Just two words, but an interesting question for West Virginia University coach Dana Holgorsen and his coaching staff.
His team is coming off a 73-42 defeat at Baylor on Saturday night, one of the school’s most humiliating defeats in history, giving up more points than any WVU team has allowed since Michigan beat the Mountaineers 130-0 in 1904.
Normally, when you lose a game like that you can’t wait to get back on the field to try and make amends, but WVU has a bye this week, not playing again until it takes on yet another ranked team in Texas Tech in Milan Puskar Stadium on Oct. 19.
How does Holgorsen approach this?
“Any time you lose it’s frustrating,” he admitted. “We need to regroup. We’ve been going hard for 10 straight weeks. That was a much fresher football team than we were. They were faster. It was very evident.”
You can’t be much fresher than was Baylor, having played but one game in 27 days. There was talk that they might be rusty, putting that to rest scoring on a long pass play three plays into the game and putting 28 points on the board in the first quarter.
The only thing that kept the Bears from getting 35 in the first quarter was that the clock ran out on them as they were driving for their fifth straight score, which came 20 seconds into the second quarter.
“We need some down time,” Holgorsen admitted.
But when you have just failed to cover a 27.5-point spread, even though the opponent played its first string only half the game, which comes first — time off or practice?
“Do you keep grinding them to get them better or try to regroup?” Holgorsen asked rhetorically. “We’ll try to do both. We’ll give them some time off; we’ll practice mid-week, and we’ll come back and have a good game week for Texas Tech.”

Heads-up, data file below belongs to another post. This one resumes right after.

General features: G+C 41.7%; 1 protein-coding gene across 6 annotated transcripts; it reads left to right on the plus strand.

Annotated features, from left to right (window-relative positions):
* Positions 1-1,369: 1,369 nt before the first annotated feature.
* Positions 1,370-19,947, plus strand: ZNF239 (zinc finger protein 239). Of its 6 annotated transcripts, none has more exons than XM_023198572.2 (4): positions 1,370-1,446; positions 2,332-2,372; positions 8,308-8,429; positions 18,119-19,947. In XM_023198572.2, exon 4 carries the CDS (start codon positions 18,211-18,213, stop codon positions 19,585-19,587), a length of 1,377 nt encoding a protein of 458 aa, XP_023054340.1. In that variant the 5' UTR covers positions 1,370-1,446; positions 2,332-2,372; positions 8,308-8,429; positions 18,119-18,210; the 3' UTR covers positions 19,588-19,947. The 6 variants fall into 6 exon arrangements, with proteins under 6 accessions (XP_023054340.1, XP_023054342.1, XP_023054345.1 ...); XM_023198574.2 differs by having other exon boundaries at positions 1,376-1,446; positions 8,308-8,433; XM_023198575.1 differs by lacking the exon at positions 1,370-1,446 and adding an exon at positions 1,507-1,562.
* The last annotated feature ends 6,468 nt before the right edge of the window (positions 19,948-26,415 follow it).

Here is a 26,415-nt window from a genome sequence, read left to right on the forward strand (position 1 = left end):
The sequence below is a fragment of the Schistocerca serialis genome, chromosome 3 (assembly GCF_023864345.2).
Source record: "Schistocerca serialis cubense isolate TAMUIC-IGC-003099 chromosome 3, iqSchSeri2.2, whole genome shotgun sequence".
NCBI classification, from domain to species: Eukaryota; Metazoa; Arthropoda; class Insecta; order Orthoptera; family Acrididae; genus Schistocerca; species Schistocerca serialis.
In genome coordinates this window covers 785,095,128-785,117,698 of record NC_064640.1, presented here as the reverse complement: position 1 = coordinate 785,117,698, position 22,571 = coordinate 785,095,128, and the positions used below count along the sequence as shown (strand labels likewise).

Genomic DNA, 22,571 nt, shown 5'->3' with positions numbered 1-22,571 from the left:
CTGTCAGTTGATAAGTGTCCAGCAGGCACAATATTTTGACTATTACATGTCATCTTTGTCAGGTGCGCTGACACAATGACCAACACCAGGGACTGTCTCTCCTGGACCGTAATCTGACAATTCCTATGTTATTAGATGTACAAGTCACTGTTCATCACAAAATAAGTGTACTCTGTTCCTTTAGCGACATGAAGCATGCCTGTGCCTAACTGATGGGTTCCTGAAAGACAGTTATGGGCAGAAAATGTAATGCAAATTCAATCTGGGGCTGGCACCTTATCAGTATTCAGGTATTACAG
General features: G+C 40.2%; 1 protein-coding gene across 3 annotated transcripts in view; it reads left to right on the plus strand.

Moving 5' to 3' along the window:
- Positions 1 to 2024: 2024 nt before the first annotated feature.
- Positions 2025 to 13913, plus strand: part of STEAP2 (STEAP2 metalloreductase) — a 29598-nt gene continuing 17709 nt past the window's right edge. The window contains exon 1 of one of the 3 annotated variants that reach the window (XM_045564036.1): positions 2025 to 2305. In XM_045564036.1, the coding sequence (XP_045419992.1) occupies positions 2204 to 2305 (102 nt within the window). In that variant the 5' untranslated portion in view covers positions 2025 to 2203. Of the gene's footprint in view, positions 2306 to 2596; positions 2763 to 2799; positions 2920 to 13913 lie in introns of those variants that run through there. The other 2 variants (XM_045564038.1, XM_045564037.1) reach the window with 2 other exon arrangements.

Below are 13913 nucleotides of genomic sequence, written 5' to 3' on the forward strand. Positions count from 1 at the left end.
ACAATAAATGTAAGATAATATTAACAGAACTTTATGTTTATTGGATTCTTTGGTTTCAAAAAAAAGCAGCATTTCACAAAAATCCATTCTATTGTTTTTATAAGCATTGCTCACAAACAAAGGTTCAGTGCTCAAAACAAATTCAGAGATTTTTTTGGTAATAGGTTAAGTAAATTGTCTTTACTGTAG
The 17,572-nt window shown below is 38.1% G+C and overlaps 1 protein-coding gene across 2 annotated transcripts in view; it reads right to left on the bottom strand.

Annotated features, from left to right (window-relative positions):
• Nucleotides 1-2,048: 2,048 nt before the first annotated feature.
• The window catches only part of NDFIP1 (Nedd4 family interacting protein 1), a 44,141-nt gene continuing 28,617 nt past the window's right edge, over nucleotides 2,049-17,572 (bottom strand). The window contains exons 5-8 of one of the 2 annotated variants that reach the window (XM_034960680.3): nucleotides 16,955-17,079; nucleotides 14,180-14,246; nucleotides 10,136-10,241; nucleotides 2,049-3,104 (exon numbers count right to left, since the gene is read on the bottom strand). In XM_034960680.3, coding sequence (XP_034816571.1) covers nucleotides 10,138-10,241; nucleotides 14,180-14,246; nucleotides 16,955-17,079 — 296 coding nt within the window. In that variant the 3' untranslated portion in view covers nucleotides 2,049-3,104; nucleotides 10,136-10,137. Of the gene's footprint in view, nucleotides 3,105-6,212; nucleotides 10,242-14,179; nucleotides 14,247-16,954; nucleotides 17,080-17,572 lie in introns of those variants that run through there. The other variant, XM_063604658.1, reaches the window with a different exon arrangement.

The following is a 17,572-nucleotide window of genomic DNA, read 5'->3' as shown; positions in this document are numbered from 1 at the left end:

There are so many problems, beginning with the offensive line but also at quarterback, receiver and, after a long string of decent defensive performances, on defense that you really don’t know where to begin if you are Holgorsen.
Against Baylor, he put together an offensive game plan built around deep post patterns, plays that should have worked, but it was a game plan that last year’s team could have executed, not this year’s team.
“We made a few plays down there, but we didn’t make as many as we should have,” Holgorsen acknowledged, most of the plays being made by wide receiver Kevin White, who came of age with seven catches for 130 yards and two touchdowns.
“Any time you play a quarter’s defense they are going to bring the safeties down quick, which means you need to take shots downfield. We had plenty of opportunities to do that. We didn’t make good throws; we didn’t make good catches,” Holgorsen continued.
“We’re not equipped to make those throws and catches that you have to make at this point in time. We’ve got to get there, and hopefully we’ll get there soon.”
If you are not equipped to make such plays, it is sheer folly to install it as your game plan because the opposition doesn’t have to stop you; you are destined to stop yourself.
It’s no different than a major league baseball player trying to throw curveballs to a hitter because the scouting report says he can’t hit them when the pitcher doesn’t possess a curveball.
“We didn’t put our best foot forward, and I’m not happy about that,” Holgorsen said. “Any time you lose it’s frustrating, but the thing about it is — and I think the guys understand this — it counts as one loss.”
This one probably should have counted as two.
Follow Bob Hertzel on Twitter @bhertzel.
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